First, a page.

**The Benefits and Drawbacks of Daytime Napping: How to Optimize Your Nap**
**The Siesta Tradition: A Workday Pause**
When I studied abroad in Spain my junior year of college, I quickly became adept at the siesta—a two- to three-hour midday break, usually following lunch. Directly translated, siesta is Spanish for “nap,” but the tradition also involves a workday pause, with businesses shutting down between 2 p.m. and 5 p.m.
At first, the siesta caught my American workaholic tendencies off guard. But the cultural norm quickly grew to become a cherished part of my time abroad, although the practice fell by the wayside once I returned stateside.
**The Rising Popularity of Napping in the U.S.**
Fast forward nearly 20 years later and naps are having a moment on this side of the Atlantic thanks in large part to Tricia Hersey of The Nap Ministry, who preaches and practices the examines the liberating power of naps, and science that proves napping can improve overall health. In fact, a recent study found that power napping can promote better brain health by slowing the rate at which brains shrink as we age.
**The Benefits of Daytime Napping**
1. Improved memory
2. Increased alertness
3. Better logical reasoning abilities
4. Reduced fatigue
But as with most practices, there are pros and cons to daytime napping. Here’s how to make sure you incorporate naps into your workday routine effectively.
**The Best Time of Day to Take a Nap**
Before you doze off, you’ll want to ensure you set an alarm for 30 minutes out as longer naps interfere with your ability to sleep well at night, causing you to feel more tired and perpetuating a cycle of poor sleep.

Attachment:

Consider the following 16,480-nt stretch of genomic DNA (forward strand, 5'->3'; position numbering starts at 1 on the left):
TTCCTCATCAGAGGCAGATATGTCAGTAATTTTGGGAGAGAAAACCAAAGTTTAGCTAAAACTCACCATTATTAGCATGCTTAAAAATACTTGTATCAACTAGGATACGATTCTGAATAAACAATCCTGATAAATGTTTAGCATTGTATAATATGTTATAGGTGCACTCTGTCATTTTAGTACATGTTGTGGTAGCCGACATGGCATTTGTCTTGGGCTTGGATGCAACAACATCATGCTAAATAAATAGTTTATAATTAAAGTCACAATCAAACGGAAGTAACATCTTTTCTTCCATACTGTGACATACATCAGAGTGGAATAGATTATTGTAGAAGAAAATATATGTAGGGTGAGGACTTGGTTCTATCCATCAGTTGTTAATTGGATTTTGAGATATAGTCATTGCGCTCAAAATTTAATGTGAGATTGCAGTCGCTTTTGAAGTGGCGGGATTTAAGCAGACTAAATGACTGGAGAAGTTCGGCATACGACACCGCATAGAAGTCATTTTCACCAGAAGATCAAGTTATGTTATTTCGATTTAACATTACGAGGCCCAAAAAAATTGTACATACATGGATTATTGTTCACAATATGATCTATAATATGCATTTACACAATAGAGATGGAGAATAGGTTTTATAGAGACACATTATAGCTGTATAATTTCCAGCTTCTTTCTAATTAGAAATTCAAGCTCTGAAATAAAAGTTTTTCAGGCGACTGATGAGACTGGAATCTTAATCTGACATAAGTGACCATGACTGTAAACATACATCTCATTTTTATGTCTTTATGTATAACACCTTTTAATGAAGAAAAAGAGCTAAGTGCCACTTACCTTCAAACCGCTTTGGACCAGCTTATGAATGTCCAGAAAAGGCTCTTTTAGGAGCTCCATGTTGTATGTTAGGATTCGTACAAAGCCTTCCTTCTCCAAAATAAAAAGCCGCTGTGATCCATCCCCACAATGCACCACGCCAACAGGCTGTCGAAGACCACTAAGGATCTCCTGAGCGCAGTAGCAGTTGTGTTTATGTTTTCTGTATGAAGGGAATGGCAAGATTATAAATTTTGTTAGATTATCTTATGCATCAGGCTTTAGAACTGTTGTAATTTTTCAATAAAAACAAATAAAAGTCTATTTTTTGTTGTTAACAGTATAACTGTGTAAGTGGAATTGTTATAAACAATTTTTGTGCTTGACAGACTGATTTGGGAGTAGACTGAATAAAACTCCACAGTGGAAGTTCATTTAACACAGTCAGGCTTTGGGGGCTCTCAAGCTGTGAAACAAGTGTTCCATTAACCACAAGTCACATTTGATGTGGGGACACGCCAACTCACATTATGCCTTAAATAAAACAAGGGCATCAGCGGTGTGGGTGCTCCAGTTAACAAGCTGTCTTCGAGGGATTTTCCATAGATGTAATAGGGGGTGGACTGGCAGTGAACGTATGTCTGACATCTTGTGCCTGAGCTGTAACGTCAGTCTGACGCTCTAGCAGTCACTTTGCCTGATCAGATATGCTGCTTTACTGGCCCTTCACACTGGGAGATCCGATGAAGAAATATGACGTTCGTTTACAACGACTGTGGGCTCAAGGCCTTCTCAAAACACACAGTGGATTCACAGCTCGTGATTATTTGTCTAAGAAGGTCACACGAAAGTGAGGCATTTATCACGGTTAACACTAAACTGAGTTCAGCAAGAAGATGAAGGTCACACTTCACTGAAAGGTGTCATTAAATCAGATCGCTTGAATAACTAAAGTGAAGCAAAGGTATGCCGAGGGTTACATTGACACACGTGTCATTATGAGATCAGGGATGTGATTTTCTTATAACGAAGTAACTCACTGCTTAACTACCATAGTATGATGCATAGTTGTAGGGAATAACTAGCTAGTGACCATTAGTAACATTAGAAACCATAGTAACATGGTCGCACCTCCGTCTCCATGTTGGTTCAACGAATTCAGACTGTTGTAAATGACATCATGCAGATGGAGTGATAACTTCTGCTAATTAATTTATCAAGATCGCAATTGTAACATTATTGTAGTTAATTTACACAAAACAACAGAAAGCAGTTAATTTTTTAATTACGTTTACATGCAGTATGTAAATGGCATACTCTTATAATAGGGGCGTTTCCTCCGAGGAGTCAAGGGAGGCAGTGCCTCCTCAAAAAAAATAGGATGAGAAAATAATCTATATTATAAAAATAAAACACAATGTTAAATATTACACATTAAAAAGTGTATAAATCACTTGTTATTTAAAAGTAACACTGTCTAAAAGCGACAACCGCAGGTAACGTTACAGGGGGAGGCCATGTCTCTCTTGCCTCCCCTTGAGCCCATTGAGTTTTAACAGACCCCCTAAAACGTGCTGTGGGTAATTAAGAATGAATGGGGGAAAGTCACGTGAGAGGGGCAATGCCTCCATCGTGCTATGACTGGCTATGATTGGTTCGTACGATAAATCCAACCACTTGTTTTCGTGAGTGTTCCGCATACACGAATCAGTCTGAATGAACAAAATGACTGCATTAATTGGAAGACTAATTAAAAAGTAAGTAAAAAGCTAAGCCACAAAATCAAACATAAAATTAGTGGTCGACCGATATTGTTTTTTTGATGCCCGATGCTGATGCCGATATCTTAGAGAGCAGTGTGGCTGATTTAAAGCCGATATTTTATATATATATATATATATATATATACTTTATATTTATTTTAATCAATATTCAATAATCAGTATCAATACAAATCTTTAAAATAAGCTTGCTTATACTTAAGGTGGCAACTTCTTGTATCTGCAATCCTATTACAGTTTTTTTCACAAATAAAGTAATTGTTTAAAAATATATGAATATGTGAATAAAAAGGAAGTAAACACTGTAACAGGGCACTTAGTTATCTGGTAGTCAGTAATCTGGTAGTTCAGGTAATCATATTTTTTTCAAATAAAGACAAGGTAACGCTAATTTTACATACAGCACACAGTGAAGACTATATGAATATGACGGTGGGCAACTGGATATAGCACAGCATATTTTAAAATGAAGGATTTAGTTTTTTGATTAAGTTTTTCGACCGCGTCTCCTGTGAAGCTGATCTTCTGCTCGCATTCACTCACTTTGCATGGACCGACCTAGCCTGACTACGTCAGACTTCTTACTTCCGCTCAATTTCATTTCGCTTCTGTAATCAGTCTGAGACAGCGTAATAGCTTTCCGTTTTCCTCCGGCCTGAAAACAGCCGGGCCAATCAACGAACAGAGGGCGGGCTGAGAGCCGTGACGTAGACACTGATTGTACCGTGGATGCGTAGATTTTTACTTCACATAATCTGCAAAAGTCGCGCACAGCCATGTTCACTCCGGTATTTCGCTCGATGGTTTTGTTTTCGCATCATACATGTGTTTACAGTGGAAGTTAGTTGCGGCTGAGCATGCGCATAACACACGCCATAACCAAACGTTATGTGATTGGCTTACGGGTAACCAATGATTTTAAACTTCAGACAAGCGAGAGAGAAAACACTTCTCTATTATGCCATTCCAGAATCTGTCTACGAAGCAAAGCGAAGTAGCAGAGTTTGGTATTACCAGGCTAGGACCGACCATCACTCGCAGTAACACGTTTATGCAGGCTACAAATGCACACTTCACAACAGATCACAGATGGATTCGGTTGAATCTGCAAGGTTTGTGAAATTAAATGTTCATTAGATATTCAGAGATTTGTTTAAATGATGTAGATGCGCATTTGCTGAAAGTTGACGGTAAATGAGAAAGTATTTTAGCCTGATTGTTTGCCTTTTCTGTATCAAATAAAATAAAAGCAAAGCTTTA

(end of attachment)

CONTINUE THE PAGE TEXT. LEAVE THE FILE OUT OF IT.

“Taking a nap can be helpful as long as it is limited to 30 minutes per day and completed at least seven and a half to nine hours before bedtime to avoid disrupting overnight sleep and circadian rhythms,” explains Dr. Nilong Vyas, founder and owner of Sleepless in NOLA, a sleep consulting service, and medical review expert at SleepFoundation.org. “If you decide to nap during the day, it’s best to do so earlier in the morning after drinking coffee or lunch.”
Daily naps lasting longer than 60 minutes have been linked to an increased risk of type 2 diabetes or metabolic syndrome, a group of conditions that can raise your risk of heart diseases, diabetes, stroke and other health concerns.
**Creating the Ideal Environment for a Nap**
Prime conditions for napping are similar to nighttime sleep, with experts recommending a dark and quiet space with minimal interruptions and distractions. However, creating such a space could prove difficult if you aren’t working from home or don’t work for a company that has incorporated dedicated napping facilities into its workspace.
“Our findings suggest that, for some people, short daytime naps may be a part of the puzzle that could help preserve the health of the brain as we get older,” Dr. Victoria Garfield of University College London wrote in her study about naps and brain health. “I hope studies such as this one showing the health benefits of short naps can help to reduce any stigma that still exists around daytime napping.”
In conclusion, incorporating short, well-timed naps into your workday routine can have numerous benefits, such as improved memory, increased alertness, better reasoning abilities, and reduced fatigue. However, it is important to limit naps to 30 minutes or less and schedule them at least seven and a half to nine hours before bedtime to avoid disrupting nighttime sleep patterns. Creating a conducive environment for napping, even in a workspace that may not have dedicated facilities, can also enhance the effectiveness of a nap. By embracing the positive effects of napping and dispelling the stigma associated with it, individuals can optimize their overall health and productivity.